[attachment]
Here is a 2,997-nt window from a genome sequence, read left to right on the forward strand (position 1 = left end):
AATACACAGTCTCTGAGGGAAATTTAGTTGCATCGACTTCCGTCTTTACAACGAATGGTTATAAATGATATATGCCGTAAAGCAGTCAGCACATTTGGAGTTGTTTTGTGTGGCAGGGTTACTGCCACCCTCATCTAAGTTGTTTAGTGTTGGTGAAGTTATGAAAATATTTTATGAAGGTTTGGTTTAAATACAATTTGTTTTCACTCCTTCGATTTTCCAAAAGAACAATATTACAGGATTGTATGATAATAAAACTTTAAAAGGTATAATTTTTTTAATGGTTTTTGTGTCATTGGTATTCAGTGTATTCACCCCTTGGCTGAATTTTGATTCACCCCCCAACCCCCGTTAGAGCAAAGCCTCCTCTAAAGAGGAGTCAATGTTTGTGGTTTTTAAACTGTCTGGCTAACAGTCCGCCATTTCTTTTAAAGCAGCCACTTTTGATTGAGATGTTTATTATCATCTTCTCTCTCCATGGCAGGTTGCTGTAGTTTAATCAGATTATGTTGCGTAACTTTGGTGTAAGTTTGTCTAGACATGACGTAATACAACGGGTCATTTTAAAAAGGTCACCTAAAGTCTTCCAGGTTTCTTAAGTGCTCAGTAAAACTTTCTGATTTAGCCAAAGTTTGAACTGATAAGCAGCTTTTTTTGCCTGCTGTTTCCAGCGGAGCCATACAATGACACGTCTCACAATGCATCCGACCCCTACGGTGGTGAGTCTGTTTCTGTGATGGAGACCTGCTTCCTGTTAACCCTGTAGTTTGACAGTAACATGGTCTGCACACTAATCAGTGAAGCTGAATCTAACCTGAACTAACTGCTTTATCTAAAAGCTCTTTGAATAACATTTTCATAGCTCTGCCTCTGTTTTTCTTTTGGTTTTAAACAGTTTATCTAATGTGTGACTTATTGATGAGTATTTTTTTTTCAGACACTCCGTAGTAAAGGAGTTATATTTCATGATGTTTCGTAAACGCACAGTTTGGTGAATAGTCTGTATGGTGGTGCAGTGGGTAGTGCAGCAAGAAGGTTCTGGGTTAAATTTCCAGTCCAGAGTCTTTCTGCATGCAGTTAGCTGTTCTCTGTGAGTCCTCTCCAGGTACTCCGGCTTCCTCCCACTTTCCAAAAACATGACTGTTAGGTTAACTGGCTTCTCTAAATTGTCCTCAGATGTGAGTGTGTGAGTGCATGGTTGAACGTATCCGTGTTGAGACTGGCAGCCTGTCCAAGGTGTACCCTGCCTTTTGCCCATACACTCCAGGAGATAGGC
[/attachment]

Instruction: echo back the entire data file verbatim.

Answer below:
Here is a 2,997-nt window from a genome sequence, read left to right on the forward strand (position 1 = left end):
AATACACAGTCTCTGAGGGAAATTTAGTTGCATCGACTTCCGTCTTTACAACGAATGGTTATAAATGATATATGCCGTAAAGCAGTCAGCACATTTGGAGTTGTTTTGTGTGGCAGGGTTACTGCCACCCTCATCTAAGTTGTTTAGTGTTGGTGAAGTTATGAAAATATTTTATGAAGGTTTGGTTTAAATACAATTTGTTTTCACTCCTTCGATTTTCCAAAAGAACAATATTACAGGATTGTATGATAATAAAACTTTAAAAGGTATAATTTTTTTAATGGTTTTTGTGTCATTGGTATTCAGTGTATTCACCCCTTGGCTGAATTTTGATTCACCCCCCAACCCCCGTTAGAGCAAAGCCTCCTCTAAAGAGGAGTCAATGTTTGTGGTTTTTAAACTGTCTGGCTAACAGTCCGCCATTTCTTTTAAAGCAGCCACTTTTGATTGAGATGTTTATTATCATCTTCTCTCTCCATGGCAGGTTGCTGTAGTTTAATCAGATTATGTTGCGTAACTTTGGTGTAAGTTTGTCTAGACATGACGTAATACAACGGGTCATTTTAAAAAGGTCACCTAAAGTCTTCCAGGTTTCTTAAGTGCTCAGTAAAACTTTCTGATTTAGCCAAAGTTTGAACTGATAAGCAGCTTTTTTTGCCTGCTGTTTCCAGCGGAGCCATACAATGACACGTCTCACAATGCATCCGACCCCTACGGTGGTGAGTCTGTTTCTGTGATGGAGACCTGCTTCCTGTTAACCCTGTAGTTTGACAGTAACATGGTCTGCACACTAATCAGTGAAGCTGAATCTAACCTGAACTAACTGCTTTATCTAAAAGCTCTTTGAATAACATTTTCATAGCTCTGCCTCTGTTTTTCTTTTGGTTTTAAACAGTTTATCTAATGTGTGACTTATTGATGAGTATTTTTTTTTCAGACACTCCGTAGTAAAGGAGTTATATTTCATGATGTTTCGTAAACGCACAGTTTGGTGAATAGTCTGTATGGTGGTGCAGTGGGTAGTGCAGCAAGAAGGTTCTGGGTTAAATTTCCAGTCCAGAGTCTTTCTGCATGCAGTTAGCTGTTCTCTGTGAGTCCTCTCCAGGTACTCCGGCTTCCTCCCACTTTCCAAAAACATGACTGTTAGGTTAACTGGCTTCTCTAAATTGTCCTCAGATGTGAGTGTGTGAGTGCATGGTTGAACGTATCCGTGTTGAGACTGGCAGCCTGTCCAAGGTGTACCCTGCCTTTTGCCCATACACTCCAGGAGATAGGC